Tex. Pen. Code § 37.09 addresses the most common type of tampering with evidence. This criminal offense can take many forms, but tampering with evidence involves intentionally destroying, concealing, or altering physical items so that they are unavailable and cannot be used as evidence in any criminal proceedings. In order to commit this offense, you must be aware that a police investigation is occurring or ongoing. Some examples of tampering with physical evidence might include:

  • Throwing drugs out of the car or swallowing them as police approach you
  • Moving or hiding a body following a murder
  • Tossing a gun into a body of water or the trash after using it in a robbery
  • Deleting computer files, attempting to destroy a computer, or hiding portable storage media when police are investigating you for a crime

Another variation of tampering with evidence under this code section involves creating, presenting, or using a document with the knowledge that is false to try to alter the outcome of a criminal investigation.

Tampering with evidence generally is a third-degree felony under Texas law. A conviction for a third-degree felony can result in a prison sentence ranging from two to ten years and a $10,000 fine.

However, the offense becomes a second-degree felony if individuals tamper or attempt to conceal a human corpse. A second-degree felony conviction may result in as many as 20 years in prison and a $10,000 fine. Furthermore, it is a Class A misdemeanor, which can result in up to one year in jail and a $4,000 fine, for individuals to discover and fail to report a human corpse to law enforcement authorities, if they know or reasonably should know that the authorities are unaware of the corpse.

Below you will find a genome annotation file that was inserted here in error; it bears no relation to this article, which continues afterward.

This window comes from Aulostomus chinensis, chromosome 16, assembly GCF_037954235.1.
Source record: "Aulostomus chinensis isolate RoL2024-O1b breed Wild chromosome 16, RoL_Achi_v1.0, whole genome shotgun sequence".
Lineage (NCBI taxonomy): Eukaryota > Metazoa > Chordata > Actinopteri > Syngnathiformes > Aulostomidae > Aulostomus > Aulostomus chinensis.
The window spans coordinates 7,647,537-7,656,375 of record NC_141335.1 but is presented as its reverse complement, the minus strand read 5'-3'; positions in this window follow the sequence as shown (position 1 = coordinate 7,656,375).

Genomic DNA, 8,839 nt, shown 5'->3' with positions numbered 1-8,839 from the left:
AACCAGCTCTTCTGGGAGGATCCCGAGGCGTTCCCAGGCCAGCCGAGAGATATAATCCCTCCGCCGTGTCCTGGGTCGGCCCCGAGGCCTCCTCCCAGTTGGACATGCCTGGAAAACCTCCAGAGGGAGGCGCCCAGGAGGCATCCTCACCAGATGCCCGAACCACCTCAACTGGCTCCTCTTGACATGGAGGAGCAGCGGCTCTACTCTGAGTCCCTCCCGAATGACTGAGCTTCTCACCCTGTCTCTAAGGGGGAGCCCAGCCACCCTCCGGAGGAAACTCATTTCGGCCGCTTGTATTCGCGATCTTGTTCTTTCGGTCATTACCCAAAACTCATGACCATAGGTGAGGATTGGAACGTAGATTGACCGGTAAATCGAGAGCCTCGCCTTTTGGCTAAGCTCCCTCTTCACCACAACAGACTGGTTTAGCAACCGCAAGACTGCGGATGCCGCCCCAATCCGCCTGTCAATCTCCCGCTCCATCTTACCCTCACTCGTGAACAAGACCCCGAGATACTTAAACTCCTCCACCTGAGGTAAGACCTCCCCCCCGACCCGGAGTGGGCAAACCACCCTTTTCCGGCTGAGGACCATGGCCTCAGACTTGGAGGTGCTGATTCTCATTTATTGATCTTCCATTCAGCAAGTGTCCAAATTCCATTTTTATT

When you are charged with any type of criminal offense in the state of Texas, you need an experienced criminal defense attorney to represent your interests from the very beginning of your case. Taking steps to get you released from jail and fight for your rights at the outset of your case is typically easier than waiting until your case has progressed. Contact Peek & Toland at (512) 474-4445 today and set up an appointment to speak with our legal team. intment

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Theft: The Basics Under Texas Law

By Peek & Toland on March 21, 2019

The criminal offense of theft occurs under Tex. Pen. Code § 31.03 when individuals unlawfully appropriate property belonging to others, with the intent of depriving the owners of the benefit and use of the property. Generally, appropriation is unlawful when one of the following situations occurs:

·         The owners of the property do not give consent to the appropriation,

·         The individuals appropriate the property with the knowledge that it is stolen, or

·         The property was in the custody of a law enforcement agency, a law enforcement agent represented it as stolen, and the individuals that appropriated believe it to be stolen

 

Theft: The Basics Under Texas Law

The level of the charge and the resulting penalties depends largely on the value of the stolen property. Generally, theft is a misdemeanor if the value of the property is less than $2,500, and a felony if the value of the property is $2,500 or more. However, some thefts automatically qualify as a higher level of offense due to the nature of the property. For instance, theft of a firearm is a state jail felony charge under Texas law, regardless of the value of the firearm, as well as any item stolen from a grave, and official ballots from an election.